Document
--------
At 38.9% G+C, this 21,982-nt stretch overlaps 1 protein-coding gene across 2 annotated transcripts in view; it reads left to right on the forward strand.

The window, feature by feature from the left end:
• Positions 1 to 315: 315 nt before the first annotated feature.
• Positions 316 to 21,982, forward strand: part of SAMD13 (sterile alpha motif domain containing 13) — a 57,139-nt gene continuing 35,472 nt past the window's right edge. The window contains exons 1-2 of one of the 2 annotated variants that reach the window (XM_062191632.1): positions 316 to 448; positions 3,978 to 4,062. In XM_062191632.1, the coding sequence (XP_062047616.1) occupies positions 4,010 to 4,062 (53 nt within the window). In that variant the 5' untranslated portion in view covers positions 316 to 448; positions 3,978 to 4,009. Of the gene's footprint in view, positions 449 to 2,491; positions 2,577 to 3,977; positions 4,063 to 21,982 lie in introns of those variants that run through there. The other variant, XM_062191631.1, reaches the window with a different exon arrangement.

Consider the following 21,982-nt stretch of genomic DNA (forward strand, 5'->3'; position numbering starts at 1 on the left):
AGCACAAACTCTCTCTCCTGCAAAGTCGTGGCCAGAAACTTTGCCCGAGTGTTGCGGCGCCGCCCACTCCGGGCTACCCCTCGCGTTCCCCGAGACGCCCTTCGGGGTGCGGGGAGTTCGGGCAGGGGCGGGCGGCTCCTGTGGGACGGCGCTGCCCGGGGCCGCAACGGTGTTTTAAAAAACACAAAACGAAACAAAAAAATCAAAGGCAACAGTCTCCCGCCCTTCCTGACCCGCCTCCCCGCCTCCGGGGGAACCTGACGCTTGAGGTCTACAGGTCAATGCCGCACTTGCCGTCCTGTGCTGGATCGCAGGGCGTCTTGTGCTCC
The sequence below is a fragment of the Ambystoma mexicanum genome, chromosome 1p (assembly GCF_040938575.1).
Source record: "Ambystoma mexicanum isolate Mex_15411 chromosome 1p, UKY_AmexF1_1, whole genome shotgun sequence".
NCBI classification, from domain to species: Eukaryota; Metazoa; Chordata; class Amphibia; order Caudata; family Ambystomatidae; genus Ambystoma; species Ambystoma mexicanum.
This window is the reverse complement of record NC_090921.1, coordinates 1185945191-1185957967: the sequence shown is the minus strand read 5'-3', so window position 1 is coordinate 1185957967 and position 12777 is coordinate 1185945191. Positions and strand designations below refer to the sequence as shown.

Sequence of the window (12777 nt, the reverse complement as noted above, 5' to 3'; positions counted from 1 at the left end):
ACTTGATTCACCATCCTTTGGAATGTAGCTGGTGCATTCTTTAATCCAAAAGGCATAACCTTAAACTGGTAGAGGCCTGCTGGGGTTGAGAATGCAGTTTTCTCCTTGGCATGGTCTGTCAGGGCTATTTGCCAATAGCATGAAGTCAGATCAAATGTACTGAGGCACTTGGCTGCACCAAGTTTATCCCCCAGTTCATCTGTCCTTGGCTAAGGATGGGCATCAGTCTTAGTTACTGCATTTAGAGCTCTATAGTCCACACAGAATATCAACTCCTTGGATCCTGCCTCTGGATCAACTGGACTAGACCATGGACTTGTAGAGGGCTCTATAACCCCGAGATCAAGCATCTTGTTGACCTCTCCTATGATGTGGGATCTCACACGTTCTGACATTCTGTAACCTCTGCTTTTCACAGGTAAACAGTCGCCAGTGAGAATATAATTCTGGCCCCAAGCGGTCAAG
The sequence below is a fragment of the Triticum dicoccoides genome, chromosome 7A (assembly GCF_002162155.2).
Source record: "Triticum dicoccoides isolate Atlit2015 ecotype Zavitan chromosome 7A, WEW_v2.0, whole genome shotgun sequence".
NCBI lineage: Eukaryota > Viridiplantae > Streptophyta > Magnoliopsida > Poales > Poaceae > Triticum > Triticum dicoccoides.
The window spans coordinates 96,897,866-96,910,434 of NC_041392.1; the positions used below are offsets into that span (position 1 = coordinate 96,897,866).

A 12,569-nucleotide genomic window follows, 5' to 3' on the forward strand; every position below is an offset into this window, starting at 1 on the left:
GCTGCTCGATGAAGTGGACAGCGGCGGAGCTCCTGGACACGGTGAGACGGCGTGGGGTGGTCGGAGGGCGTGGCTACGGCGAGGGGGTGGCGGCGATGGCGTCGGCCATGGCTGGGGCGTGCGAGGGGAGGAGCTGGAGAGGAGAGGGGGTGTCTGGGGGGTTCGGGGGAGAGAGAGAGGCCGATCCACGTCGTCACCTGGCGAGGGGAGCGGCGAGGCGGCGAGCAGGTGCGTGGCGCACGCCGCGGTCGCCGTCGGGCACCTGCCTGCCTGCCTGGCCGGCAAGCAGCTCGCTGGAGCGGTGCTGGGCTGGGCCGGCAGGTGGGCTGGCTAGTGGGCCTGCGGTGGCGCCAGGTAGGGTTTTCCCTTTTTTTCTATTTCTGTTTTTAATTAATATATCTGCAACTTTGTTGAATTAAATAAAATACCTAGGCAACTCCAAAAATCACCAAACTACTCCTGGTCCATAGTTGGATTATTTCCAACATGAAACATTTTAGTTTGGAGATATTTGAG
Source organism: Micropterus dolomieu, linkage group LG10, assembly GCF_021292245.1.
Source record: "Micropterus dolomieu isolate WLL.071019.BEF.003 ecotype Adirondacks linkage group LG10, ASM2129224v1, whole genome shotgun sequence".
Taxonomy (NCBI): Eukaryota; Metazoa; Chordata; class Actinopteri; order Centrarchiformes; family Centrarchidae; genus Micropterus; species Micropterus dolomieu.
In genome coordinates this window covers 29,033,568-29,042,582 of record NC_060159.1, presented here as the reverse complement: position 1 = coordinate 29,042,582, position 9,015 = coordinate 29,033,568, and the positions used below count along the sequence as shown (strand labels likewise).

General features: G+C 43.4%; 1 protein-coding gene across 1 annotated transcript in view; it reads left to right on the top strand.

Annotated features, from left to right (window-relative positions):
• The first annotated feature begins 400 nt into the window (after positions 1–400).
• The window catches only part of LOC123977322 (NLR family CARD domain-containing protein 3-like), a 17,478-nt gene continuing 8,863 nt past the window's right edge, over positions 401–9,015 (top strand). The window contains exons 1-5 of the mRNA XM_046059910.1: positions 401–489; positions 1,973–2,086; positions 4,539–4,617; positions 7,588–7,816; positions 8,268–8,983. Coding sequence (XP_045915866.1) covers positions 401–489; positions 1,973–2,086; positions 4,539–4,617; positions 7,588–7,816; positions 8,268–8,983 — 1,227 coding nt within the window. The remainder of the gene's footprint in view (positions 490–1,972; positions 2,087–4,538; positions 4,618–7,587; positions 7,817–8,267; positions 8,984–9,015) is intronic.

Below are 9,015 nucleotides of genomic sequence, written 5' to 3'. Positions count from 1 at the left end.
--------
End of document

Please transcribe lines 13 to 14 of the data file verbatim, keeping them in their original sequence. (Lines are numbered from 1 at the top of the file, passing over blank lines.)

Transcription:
The sequence below is a fragment of the Triticum dicoccoides genome, chromosome 7A (assembly GCF_002162155.2).
Source record: "Triticum dicoccoides isolate Atlit2015 ecotype Zavitan chromosome 7A, WEW_v2.0, whole genome shotgun sequence".